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The story of Goldie and the Gingerbreads: The first all-female rock band


In 1963, most female rock bands were viewed as a gimmick. Labels ignored them and fans failed to linger after the initial novelty wore off. This sad sexist reality was stifling creativity and making it harder for genuine female talent to usurp the male-dominated status quo and make their voice heard. That all changed in 1963 when Goldie and the Gingerbreads were signed to Decca and rock ‘n’ roll took a giant progressive leap forward.

In 1962, a singer by the name Genya Zelkowitz (later known as Genya Ravan) descended into the bowels of a New York rock club. The sight she was greeted with was a rarity. Richard Perry’s band The Escorts were playing and behind the sticks that night was a female called Ginger Bianco. Her riotous performance and unabashed ability to mix it with the boys immediately struck Genya with an epiphany—she would form an all-female band and they would rock as hard as any.

Over the course of the subsequent months, a few members came and went, and recruitment proved difficult. The barriers were obvious—at the time female representation was largely limited in music let alone rock ‘n’ roll. However, by 1964 they had solid outfit together and merely awaited the chance for their tunes to meet with open ears. Thankfully, in New York City, Andy Warhol was open to push art in any progressive area. The socialite became aware of the band and when his friend the fashion photographer and director Jerry Schatzberg threw a party for Baby Jane Holzer, he booked the band.

Tom Wolfe was present and he dubbed it the party of the year and there were enough approving noises from The Rolling Stones members in attendance for the band to find themselves signed to the prestigious Atlantic Records. Thereafter, the group quickly found themselves performing with the likes of The Beatles, The Animals, The Yardbirds and The Kinks.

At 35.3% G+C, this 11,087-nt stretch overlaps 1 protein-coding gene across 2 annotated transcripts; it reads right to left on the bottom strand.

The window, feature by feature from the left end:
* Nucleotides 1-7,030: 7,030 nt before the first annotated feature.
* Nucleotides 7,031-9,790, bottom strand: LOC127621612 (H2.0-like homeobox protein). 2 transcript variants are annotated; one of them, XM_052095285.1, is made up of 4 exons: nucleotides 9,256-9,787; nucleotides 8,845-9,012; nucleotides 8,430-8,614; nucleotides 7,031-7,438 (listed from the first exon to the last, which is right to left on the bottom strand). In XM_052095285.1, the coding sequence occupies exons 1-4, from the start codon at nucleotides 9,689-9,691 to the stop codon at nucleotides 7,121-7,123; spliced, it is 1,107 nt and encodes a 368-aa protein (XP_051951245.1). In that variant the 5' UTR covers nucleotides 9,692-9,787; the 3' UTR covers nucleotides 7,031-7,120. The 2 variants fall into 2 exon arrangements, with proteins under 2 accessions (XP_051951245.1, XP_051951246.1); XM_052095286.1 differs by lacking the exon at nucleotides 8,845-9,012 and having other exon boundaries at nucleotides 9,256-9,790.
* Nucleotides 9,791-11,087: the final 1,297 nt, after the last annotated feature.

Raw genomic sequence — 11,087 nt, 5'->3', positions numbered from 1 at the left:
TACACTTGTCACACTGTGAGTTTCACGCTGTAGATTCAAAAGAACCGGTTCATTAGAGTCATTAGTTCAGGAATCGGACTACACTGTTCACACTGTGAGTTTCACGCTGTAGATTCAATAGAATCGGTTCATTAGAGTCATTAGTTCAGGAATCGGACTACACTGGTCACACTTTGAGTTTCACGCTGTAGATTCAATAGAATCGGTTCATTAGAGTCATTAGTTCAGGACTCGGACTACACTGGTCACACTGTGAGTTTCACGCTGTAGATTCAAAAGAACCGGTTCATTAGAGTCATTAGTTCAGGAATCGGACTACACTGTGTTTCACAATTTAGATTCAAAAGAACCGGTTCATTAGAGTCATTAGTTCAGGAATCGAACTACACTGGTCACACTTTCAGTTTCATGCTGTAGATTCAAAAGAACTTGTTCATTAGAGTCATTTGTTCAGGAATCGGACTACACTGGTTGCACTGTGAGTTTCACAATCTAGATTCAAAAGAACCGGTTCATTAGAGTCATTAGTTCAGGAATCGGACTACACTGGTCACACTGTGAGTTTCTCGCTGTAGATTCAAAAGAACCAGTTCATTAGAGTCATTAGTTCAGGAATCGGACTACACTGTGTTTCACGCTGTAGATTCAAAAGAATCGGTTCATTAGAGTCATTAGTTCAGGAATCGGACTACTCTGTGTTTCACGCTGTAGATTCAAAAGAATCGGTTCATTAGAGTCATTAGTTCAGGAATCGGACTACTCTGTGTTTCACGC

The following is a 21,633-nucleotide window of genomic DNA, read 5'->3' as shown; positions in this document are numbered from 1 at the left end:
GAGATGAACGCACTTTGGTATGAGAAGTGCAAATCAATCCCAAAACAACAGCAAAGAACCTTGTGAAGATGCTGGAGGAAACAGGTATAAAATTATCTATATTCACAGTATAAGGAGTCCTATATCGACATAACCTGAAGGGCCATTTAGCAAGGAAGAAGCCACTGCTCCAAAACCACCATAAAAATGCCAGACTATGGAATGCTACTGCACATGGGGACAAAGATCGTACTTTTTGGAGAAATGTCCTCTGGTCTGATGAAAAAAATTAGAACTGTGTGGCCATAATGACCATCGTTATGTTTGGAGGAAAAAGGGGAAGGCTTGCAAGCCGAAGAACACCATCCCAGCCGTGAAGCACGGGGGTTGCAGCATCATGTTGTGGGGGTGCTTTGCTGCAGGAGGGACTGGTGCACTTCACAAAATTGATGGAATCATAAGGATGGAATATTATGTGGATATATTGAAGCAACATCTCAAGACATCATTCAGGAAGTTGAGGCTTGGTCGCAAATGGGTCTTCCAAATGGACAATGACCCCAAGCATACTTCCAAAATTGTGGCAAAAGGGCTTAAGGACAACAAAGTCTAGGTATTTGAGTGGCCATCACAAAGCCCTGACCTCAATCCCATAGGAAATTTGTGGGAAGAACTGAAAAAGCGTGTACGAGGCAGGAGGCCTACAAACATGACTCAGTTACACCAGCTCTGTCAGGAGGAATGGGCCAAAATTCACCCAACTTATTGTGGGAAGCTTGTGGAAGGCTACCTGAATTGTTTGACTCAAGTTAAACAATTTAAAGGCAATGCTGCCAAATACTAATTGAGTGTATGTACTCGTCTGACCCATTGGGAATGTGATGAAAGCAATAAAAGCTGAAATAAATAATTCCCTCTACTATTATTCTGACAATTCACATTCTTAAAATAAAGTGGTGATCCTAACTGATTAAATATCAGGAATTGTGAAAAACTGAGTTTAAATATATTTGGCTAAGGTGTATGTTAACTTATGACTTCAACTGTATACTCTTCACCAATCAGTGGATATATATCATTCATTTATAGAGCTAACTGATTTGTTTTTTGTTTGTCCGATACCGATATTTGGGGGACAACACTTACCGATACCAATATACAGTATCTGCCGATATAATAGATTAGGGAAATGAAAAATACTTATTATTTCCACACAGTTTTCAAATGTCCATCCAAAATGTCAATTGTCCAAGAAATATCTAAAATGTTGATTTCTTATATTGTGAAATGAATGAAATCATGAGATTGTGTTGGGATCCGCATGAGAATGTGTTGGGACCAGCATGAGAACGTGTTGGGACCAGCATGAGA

During their touring expeditions, they inspire a legion of new females within the crowds to follow in their footsteps. Simply seeing that it was possible to be a successful female rock band proved to be a hugely illuminating notion and slowly the culture of rock ‘n’ roll was changing. Despite this, they were still often promoted as a novelty in the US and as such commercial success evaded them. 

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Nevertheless, it can certainly be said that they walked so that others could run. After all, as Roger Wilson recent told us when discussing Black representation in music, simply seeing someone who could be a potential role model for an underrepresented demographic is enough to get the ball rolling when it comes to inclusion. 

The band may have eventually split in 1968, but Ravan and co had their foot in the door within the industry and many of the members would enjoy careers in the industry. What’s more, they would keep that door open for others and bands like Fanny who soon followed were benefactors of their bold approach to tackling rock ‘n’ roll with femineity at the forefront.